Abstract

If you are doing deep learning, one of the most challenging tasks in recent years is to make it run faster. A very common choice is to compute gradient descent in parallel on the distributed systems using either data parallelism or model parallelism. This article is meant to demonstrate ways to implement basic parallelism concepts from scratch using a simple model. It will also show how these parallelism techniques really improve the performance of training a neural network. If you are looking for more materials about the parallelism techniques, I recommend two easy-to-understand articles written by Tim Dettmers [1][2].

This article focuses on the implementations of data parallelism using a very simple neural network model, so the readers only need to have the basic knowledge of neural network (such as what is neural network). If you are not yet very familiar with deep learning and the mathematics behind, don’t worry, you can still get most of the ideas mentioned in this article.

The example codes are available on https://github.com/DT42/neural-network-model-manipulations.

Setup development environment

Note: If you are only interested in reading the example codes instead of making your hand (computer) dirty, you can jump to next section directly.

To execute the example codes, the necessary dependencies are listed below (my OS is Ubuntu desktop 14.04):

  1. virtualenv: To create a clean testing environment.
  2. numpy: For matrix operations in CPU mode.
  3. mpi4py: To split and distribute a dataset to worknodes.
  4. Theano: For matrix operations in GPU mode.
  5. CUDA: To provide GPU computing infrastructure.

Note: scipy and six will also be installed automatically because of the dependency condition.

System dependencies

Before installing the dependencies listed above, the following system dependencies are required:

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$ sudo apt-get update
$ sudo apt-get install python-pip python-dev libopenmpi-dev gfortran libblas-dev liblapack-dev

Dependencies required for running examples

Now, we are ready to install the dependencies of the examples.

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$ virtualenv -p python2.7 nn-test
$ cd nn-test
$ source bin/activate
(nn-test) $ pip install mpi4py numpy Theano

To install CUDA 7.5, you just need to follow the instructions in CUDA toolkit documentation [3][4], or leverage Roelof’s installation script [5] which will install CUDA 7.0.

Read the source code, Luke

This section consists of two parts. First, I will demonstrate how to write a simple neural network model to recognize numbers in the digit images from scratch using MNIST dataset. Second, I will demonstrate how to improve performance by data parallelism.

To download the example codes:

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$ git clone https://github.com/DT42/neural-network-model-manipulations.git

Simple neural network

The sample code of this simple neural network model is inspired by Andrew Ng’s machine learning course hosted on Coursera [6], and the simplified MNIST training data is copied from the neural network assignment. If you are interested in the mathematical formulas used in the source code, I encourage you to take this MOOC course.

Figure 1: Simple neural network structure

Figure 1 is the structure of the neural network used in the example mnist-nn.py. Here is the pseudo code of the example:

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trainingset, labels = load_dataset()
model = train(trainingset, labels, learningrate, iteration)
outputs = predict(model, inputs)
precision = check_precision(outputs, labels)

In the train function, the optimizer is batch gradient descent, and the activation function is sigmoid.

If you set learning rate to 2 and iteration to 1000, cost will be around 0.25 and precision will be around 97%.

Parallelism: MPI + GPU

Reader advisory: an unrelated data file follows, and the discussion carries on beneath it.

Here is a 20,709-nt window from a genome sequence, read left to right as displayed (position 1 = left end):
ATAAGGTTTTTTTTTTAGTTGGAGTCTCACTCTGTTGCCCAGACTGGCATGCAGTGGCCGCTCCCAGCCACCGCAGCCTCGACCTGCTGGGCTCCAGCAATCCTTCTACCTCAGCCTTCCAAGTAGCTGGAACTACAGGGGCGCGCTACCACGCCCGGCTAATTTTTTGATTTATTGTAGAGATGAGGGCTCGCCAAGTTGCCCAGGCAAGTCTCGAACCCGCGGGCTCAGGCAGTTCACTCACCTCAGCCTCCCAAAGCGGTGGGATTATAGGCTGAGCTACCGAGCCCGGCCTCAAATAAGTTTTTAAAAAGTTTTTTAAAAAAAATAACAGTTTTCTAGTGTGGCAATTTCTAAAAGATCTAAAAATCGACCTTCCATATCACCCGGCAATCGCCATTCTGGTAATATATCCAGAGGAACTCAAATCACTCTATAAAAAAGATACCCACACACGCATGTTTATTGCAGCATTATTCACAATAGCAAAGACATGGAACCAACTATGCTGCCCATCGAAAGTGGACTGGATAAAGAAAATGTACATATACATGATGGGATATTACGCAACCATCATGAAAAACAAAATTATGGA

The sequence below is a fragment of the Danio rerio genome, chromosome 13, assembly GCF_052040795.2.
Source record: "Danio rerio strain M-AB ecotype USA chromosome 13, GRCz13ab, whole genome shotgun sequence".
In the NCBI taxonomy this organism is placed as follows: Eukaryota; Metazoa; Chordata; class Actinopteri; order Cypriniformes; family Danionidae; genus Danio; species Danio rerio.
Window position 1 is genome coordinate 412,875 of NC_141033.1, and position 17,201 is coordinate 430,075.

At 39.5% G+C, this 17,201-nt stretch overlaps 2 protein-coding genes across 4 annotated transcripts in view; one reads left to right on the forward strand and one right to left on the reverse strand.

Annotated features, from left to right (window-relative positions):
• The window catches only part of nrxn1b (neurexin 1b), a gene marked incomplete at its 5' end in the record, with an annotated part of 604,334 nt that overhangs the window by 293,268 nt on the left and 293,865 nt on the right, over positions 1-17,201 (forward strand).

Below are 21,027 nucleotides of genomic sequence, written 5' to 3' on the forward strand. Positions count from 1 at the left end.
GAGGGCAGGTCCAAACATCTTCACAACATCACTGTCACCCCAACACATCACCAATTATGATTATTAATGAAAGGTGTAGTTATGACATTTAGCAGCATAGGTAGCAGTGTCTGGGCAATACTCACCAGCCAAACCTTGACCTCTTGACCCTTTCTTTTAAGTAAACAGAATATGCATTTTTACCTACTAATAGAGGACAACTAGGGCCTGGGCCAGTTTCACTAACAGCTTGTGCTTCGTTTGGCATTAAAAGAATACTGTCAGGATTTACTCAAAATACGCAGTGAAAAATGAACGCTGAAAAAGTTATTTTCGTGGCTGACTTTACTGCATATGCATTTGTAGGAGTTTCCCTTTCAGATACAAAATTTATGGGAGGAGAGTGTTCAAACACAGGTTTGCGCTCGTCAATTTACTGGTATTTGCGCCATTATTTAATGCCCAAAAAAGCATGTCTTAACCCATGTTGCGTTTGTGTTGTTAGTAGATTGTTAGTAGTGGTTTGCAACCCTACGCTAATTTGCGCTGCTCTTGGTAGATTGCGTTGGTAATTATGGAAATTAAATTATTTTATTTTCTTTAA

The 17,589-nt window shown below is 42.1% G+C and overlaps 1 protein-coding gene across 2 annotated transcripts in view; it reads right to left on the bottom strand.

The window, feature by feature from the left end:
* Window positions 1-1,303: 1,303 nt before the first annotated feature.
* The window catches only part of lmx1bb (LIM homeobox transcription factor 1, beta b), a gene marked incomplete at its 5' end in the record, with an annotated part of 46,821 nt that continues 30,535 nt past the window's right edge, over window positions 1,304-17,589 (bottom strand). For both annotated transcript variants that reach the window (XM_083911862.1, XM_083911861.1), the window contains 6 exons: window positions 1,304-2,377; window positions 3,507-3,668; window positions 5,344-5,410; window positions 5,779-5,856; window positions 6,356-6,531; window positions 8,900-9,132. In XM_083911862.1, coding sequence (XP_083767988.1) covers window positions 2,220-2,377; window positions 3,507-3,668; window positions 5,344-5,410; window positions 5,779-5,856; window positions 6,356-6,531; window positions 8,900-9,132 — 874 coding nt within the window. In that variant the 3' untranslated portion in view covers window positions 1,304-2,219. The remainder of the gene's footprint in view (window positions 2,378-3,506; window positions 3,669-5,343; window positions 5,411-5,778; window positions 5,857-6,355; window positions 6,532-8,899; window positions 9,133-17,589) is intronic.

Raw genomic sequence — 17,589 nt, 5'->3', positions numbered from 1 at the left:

To reduce the training time, MPI and GPU computing technologies are used here to implement data parallelism. The core concept is to split the input dataset, distribute the subsets to the worknodes, and collect the results computed by GPU. The example of data parallelism with GPU computing is mnist-nn-data-parallelism.py.

Figure 2: Concept of data parallelism on GPU cluster

MPI standard defines tons of easy-to-use distributed operations [7]. Figure 3 shows some MPI collective functions used in the example:

Figure 3: Some of MPI collective functions (copied from MPI standard 3.0)

In figure 3, the parallel processes can happen in the same machine or in a cluster. The broadcast function helps a process share information with the other processes. All the processes will get a copy of the data assigned by the broadcast function. The scatter function splits a dataset into several subsets and makes the subsets evenly distributed to a group of processes, while the gather function does the opposite, collects data from a group of processes, and reassembles the collected data into a complete dataset.

Let’s see some code snippets in the example (modified slightly for readability):

  1. To distribute dataset to worknodes (Scatter).

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    sliced_inputs = np.asarray(np.split(inputs, num_worknodes))
    sliced_labels = np.asarray(np.split(labels, num_worknodes))
    inputs_buf = np.zeros((len(inputs)/num_worknodes, Input_layer_size))
    labels_buf = np.zeros((len(labels)/num_worknodes))
    comm.Scatter(sliced_labels, labels_buf)
  2. To collect training results of worknodes (Gather).

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    cost, (theta1_grad, theta2_grad) = cost_function(
    theta1, theta2,
    Input_layer_size,
    Hidden_layer_size,
    Output_layer_size,
    inputs_buf, labels_buf,
    regular=0)
    theta1_grad_buf = np.asarray([np.zeros_like(theta1_grad)] * num_worknodes)
    comm.Gather(theta1_grad, theta1_grad_buf)
    theta1_grad = functools.reduce(np.add, theta1_grad_buf) / num_worknodes
  3. To synchronize the weights of neural network among worknodes (Bcast).

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    theta1 -= learningrate * theta1_grad
    comm.Bcast([theta1, MPI.DOUBLE])

Because there are a lot of matrix multiplications involved in the training process, It is very good to use GPU to speed up the computation. Theano provides high level functions so you don’t need to worry about the details communicating with GPU. Here is the source code using Theano to multiply two matrices: